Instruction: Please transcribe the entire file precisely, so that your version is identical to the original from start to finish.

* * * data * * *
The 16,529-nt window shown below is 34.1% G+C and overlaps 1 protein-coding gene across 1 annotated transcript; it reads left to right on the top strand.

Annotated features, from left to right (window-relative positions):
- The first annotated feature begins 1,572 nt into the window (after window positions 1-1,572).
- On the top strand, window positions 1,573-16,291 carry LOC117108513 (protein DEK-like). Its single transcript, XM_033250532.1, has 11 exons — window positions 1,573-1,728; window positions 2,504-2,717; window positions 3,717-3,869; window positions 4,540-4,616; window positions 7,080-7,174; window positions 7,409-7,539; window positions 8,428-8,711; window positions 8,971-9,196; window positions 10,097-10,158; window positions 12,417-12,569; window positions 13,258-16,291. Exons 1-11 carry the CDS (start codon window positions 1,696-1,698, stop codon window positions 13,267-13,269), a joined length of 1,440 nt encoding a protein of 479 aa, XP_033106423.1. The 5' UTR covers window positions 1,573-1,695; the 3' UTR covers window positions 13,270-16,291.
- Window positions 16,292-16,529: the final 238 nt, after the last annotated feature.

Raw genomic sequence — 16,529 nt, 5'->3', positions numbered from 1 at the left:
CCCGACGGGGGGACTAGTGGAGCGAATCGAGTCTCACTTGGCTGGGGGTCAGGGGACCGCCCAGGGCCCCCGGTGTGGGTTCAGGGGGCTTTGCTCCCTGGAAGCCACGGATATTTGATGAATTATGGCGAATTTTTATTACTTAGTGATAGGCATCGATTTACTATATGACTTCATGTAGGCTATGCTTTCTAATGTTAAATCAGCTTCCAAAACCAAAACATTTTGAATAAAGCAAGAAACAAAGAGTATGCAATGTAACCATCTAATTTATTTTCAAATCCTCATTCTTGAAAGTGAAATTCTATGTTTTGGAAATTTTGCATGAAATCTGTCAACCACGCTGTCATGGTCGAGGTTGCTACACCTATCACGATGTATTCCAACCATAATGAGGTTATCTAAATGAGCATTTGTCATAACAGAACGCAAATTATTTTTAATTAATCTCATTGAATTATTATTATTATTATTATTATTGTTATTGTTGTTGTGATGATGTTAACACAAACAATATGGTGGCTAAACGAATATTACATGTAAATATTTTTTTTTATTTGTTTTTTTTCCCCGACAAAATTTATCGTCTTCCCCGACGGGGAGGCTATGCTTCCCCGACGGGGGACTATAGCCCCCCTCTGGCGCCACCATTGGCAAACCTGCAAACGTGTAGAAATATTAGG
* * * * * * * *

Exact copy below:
The 16,529-nt window shown below is 34.1% G+C and overlaps 1 protein-coding gene across 1 annotated transcript; it reads left to right on the top strand.

Annotated features, from left to right (window-relative positions):
- The first annotated feature begins 1,572 nt into the window (after window positions 1-1,572).
- On the top strand, window positions 1,573-16,291 carry LOC117108513 (protein DEK-like). Its single transcript, XM_033250532.1, has 11 exons — window positions 1,573-1,728; window positions 2,504-2,717; window positions 3,717-3,869; window positions 4,540-4,616; window positions 7,080-7,174; window positions 7,409-7,539; window positions 8,428-8,711; window positions 8,971-9,196; window positions 10,097-10,158; window positions 12,417-12,569; window positions 13,258-16,291. Exons 1-11 carry the CDS (start codon window positions 1,696-1,698, stop codon window positions 13,267-13,269), a joined length of 1,440 nt encoding a protein of 479 aa, XP_033106423.1. The 5' UTR covers window positions 1,573-1,695; the 3' UTR covers window positions 13,270-16,291.
- Window positions 16,292-16,529: the final 238 nt, after the last annotated feature.

Raw genomic sequence — 16,529 nt, 5'->3', positions numbered from 1 at the left:
CCCGACGGGGGGACTAGTGGAGCGAATCGAGTCTCACTTGGCTGGGGGTCAGGGGACCGCCCAGGGCCCCCGGTGTGGGTTCAGGGGGCTTTGCTCCCTGGAAGCCACGGATATTTGATGAATTATGGCGAATTTTTATTACTTAGTGATAGGCATCGATTTACTATATGACTTCATGTAGGCTATGCTTTCTAATGTTAAATCAGCTTCCAAAACCAAAACATTTTGAATAAAGCAAGAAACAAAGAGTATGCAATGTAACCATCTAATTTATTTTCAAATCCTCATTCTTGAAAGTGAAATTCTATGTTTTGGAAATTTTGCATGAAATCTGTCAACCACGCTGTCATGGTCGAGGTTGCTACACCTATCACGATGTATTCCAACCATAATGAGGTTATCTAAATGAGCATTTGTCATAACAGAACGCAAATTATTTTTAATTAATCTCATTGAATTATTATTATTATTATTATTATTGTTATTGTTGTTGTGATGATGTTAACACAAACAATATGGTGGCTAAACGAATATTACATGTAAATATTTTTTTTTATTTGTTTTTTTTCCCCGACAAAATTTATCGTCTTCCCCGACGGGGAGGCTATGCTTCCCCGACGGGGGACTATAGCCCCCCTCTGGCGCCACCATTGGCAAACCTGCAAACGTGTAGAAATATTAGG